Anne McGurie, Barbara Follett, Gillian Shephard, Pat Glass, Angela Eagle, Theresa May, Caroline Lucas, Jess Phillips, Harriet Harman, Anne Trenaman sketchwriter, Bernard Jenkin, Margot James, Caroline Dineage, Caroline Spelman, Maria Miller, Heidi Allen, Lisa Cameron, Mims Davies, Dawn Butler, Sandy Martin, and Jo Swinson, who co-chairs parliamentaryradio.com
Since these interviews were conducted some have stood down as MPs, others have entered the Lords, one is even the UK Prime Minister.
The sexism displayed to women in parliament seems to be as bad as ever, and increasing online abuse, are said to be putting off candidates particularly women from standing as MPs.
Currently the UK parliament has a record number of women MPs following the 2017 General Election, 208 in all or 32 per cent.
October 6th 2017
Two Suffolk sisters, Millicent Fawcett and Elizabeth Garrett Anderson are celebrated in different ways
The life of Elizabeth Garrett Anderson will be celebrated this weekend in Aldeburgh where she grew up and also in an exhibition at the Long Shop Museum in Leiston which her Uncle ran.
It is 100 years since Elizabeth, Britain's first woman to qualify as a doctor died.
Her sister Millicent Fawcett, who championed votes for women, is also to be honoured next year when she becomes the first woman to have her statue put in Parliament Square where she will stand beside Winston Churchill and Nelson Mandela.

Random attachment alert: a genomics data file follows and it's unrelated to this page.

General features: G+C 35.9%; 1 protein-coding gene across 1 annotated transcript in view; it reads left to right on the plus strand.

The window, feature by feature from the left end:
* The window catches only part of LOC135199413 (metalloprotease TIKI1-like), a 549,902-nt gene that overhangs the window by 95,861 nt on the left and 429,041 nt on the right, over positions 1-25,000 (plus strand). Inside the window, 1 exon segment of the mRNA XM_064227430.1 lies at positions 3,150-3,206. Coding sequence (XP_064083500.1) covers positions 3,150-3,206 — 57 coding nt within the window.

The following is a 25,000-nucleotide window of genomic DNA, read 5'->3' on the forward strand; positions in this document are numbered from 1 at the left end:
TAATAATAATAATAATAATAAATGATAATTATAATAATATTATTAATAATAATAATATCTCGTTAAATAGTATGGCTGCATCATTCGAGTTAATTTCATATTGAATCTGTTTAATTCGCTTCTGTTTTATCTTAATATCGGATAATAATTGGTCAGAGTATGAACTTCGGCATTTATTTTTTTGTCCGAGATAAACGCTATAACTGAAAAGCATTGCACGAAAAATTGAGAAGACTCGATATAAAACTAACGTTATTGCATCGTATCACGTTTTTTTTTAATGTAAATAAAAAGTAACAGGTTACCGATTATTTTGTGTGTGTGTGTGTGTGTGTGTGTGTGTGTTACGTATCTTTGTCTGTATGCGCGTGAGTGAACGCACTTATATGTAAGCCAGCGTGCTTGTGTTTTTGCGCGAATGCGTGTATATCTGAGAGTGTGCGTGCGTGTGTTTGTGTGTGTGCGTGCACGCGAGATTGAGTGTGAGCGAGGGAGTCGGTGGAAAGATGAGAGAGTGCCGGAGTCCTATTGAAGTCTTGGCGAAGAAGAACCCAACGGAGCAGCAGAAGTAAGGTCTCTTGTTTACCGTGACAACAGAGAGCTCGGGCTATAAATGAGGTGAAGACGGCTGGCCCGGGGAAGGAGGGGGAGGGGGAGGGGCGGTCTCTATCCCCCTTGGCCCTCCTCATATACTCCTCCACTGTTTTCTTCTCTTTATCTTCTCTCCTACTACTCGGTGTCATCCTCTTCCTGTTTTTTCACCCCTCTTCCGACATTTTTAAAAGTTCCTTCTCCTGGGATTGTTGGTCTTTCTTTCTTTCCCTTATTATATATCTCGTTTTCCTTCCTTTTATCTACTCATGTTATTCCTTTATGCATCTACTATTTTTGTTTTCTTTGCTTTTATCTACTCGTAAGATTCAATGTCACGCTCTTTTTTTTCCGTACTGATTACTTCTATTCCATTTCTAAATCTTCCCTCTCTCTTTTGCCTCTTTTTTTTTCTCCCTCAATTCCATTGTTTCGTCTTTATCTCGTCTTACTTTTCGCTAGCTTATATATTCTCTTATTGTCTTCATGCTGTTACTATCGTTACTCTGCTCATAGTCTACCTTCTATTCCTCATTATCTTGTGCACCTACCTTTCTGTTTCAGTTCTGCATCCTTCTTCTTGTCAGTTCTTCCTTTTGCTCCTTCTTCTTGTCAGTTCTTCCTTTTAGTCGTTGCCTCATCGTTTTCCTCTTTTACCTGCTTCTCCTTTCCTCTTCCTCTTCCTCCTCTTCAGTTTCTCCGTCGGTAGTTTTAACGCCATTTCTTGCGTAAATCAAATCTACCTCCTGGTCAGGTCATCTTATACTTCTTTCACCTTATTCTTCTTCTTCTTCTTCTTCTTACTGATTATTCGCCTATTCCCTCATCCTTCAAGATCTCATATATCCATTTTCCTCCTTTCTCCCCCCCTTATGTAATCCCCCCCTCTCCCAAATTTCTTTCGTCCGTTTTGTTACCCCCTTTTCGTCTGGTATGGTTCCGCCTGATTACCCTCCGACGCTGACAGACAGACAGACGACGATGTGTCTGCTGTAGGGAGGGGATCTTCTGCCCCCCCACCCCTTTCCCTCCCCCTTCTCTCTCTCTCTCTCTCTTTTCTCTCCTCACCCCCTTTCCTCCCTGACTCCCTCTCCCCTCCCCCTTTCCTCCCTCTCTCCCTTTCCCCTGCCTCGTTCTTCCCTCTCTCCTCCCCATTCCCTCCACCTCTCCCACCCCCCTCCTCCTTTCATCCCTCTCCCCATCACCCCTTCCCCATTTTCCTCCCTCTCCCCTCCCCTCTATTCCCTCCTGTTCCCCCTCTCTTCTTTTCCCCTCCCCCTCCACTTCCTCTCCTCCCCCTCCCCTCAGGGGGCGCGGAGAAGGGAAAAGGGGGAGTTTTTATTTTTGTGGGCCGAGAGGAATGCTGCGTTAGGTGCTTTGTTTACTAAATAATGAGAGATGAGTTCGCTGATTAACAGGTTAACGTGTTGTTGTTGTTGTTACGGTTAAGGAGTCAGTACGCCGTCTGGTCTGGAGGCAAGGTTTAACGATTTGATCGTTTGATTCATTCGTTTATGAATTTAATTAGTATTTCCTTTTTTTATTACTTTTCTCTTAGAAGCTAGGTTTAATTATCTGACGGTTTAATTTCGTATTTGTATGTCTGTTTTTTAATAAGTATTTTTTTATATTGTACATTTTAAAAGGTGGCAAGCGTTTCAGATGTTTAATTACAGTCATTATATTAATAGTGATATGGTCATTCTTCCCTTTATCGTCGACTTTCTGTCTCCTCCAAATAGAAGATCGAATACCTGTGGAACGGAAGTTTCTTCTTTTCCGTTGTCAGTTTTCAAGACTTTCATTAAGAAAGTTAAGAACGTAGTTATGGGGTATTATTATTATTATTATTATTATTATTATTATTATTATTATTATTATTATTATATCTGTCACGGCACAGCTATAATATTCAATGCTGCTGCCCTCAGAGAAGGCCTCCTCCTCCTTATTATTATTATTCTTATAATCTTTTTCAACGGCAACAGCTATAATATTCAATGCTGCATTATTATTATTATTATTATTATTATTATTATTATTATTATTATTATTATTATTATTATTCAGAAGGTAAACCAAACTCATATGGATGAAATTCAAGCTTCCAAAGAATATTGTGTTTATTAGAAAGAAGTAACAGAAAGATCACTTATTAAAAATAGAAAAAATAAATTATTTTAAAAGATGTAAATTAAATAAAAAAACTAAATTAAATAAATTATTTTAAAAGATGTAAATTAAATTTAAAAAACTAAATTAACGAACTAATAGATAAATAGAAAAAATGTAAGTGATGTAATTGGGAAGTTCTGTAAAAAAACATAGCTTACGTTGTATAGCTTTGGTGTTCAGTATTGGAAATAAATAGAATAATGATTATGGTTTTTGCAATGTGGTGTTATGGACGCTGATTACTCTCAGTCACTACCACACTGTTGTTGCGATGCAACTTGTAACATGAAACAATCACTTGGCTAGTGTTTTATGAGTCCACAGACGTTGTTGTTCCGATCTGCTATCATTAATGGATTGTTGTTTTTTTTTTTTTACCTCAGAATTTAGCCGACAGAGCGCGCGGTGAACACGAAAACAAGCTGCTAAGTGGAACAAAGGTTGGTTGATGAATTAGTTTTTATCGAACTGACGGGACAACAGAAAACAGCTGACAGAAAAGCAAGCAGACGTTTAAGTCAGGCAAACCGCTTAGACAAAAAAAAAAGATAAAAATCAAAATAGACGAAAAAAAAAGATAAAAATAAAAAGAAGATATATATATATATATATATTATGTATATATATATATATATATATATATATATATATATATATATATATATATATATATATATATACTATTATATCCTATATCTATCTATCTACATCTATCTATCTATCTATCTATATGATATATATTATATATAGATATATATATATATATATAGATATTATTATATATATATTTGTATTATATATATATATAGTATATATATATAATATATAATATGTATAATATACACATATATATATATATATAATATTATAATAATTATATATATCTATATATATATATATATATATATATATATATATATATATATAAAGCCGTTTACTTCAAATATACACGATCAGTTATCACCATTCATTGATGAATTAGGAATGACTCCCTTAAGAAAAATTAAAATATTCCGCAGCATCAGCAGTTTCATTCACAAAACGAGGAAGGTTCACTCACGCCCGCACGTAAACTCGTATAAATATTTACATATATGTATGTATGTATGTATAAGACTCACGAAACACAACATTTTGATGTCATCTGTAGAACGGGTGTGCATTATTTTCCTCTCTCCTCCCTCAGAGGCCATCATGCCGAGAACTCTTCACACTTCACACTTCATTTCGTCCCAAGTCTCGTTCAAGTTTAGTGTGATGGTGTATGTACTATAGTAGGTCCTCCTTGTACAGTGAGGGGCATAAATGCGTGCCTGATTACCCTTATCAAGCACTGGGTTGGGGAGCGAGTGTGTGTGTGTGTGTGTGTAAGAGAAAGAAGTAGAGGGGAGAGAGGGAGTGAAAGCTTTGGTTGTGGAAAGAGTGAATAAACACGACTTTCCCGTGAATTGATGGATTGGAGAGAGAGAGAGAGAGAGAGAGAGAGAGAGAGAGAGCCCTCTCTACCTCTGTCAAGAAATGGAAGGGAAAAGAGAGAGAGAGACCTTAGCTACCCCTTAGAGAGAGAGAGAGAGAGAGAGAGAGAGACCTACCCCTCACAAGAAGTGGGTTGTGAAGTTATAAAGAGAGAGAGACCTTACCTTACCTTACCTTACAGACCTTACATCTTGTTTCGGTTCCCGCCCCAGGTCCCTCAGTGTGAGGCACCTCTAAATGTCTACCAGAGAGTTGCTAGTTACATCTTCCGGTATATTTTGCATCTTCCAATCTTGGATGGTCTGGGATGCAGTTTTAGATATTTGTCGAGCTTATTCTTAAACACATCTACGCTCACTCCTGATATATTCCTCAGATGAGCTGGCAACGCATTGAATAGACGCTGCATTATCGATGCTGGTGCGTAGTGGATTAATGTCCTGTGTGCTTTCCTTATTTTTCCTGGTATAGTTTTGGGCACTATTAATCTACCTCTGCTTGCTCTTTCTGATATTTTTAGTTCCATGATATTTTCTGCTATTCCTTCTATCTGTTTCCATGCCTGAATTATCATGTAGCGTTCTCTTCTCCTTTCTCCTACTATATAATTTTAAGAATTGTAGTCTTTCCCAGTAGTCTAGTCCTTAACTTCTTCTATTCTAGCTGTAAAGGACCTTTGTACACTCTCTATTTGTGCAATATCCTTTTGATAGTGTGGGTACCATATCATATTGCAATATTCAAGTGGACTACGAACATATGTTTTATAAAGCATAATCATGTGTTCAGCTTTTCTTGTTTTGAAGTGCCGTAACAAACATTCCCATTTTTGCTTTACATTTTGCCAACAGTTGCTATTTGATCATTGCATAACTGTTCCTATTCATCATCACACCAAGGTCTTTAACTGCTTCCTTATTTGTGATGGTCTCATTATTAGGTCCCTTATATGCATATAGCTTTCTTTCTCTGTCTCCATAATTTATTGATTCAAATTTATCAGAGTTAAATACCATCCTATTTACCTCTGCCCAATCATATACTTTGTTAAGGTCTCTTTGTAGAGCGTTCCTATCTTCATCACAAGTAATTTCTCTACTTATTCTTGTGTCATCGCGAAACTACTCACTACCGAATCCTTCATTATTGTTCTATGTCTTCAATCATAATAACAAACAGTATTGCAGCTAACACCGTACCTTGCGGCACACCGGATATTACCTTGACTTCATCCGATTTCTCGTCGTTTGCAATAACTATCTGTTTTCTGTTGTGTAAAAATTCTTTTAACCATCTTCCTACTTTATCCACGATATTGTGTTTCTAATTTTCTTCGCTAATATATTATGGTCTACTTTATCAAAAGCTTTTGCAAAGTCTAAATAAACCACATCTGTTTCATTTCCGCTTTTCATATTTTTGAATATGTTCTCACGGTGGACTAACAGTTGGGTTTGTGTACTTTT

Boni Sones, Executive Producer of www.parliamentaryradio.com for women talks to historian and author Elizabeth Crawford about the values of enterprise these two sisters have passed down through the generations with societies and institutions still named after them.
The Fawcett Society still campaigns today for women's rights and Elizabeth had a Hospital, the first for women, named after her.
Westminster Returns for the Autumn sitting: The Second Reading of the Brexit Bill, the safety of MPs, sexism in the Chamber, & the need for more women in the House
September 14th 2017
Jo Swinson MP for East Dunbartonshire on the Abuse of MPs
Jo Swinson MP for East Dunbartonshire talks to Boni Sones Executive Producer of www.parliamentaryradio.com about today's Debate in the House of Commons on the Abuse levelled at MPs in Elections and on social media.
Jo says that such abuse is often racist and misogynistic but that the level of racism levelled at MPs such as Diana Abbott, the former SNP MP #Tasmina Ahmed-Sheikh and others is shocking and goes far beyond that received by other MPs. She also supports Harriet Harman's call for proper maternity and paternity leave arrangements for MPs. She is the mother of a young child and her partner is also an MP. Jo thinks the recent Referendums in Scotland and on Brexit has led to an increase in the amount of abuse MPs receive. However she says she received more abuse in 2015 when she lost her seat following Scotland's decision to stay as part of the UK than in 2017 when she won it back.
Jo ends this podcast by encouraging women to come forward to stand as candidates for election particularly when the going gets tough. She says there is more need than ever now to balance a very unbalanced House of Commons particularly in terms of gender and racial equality too.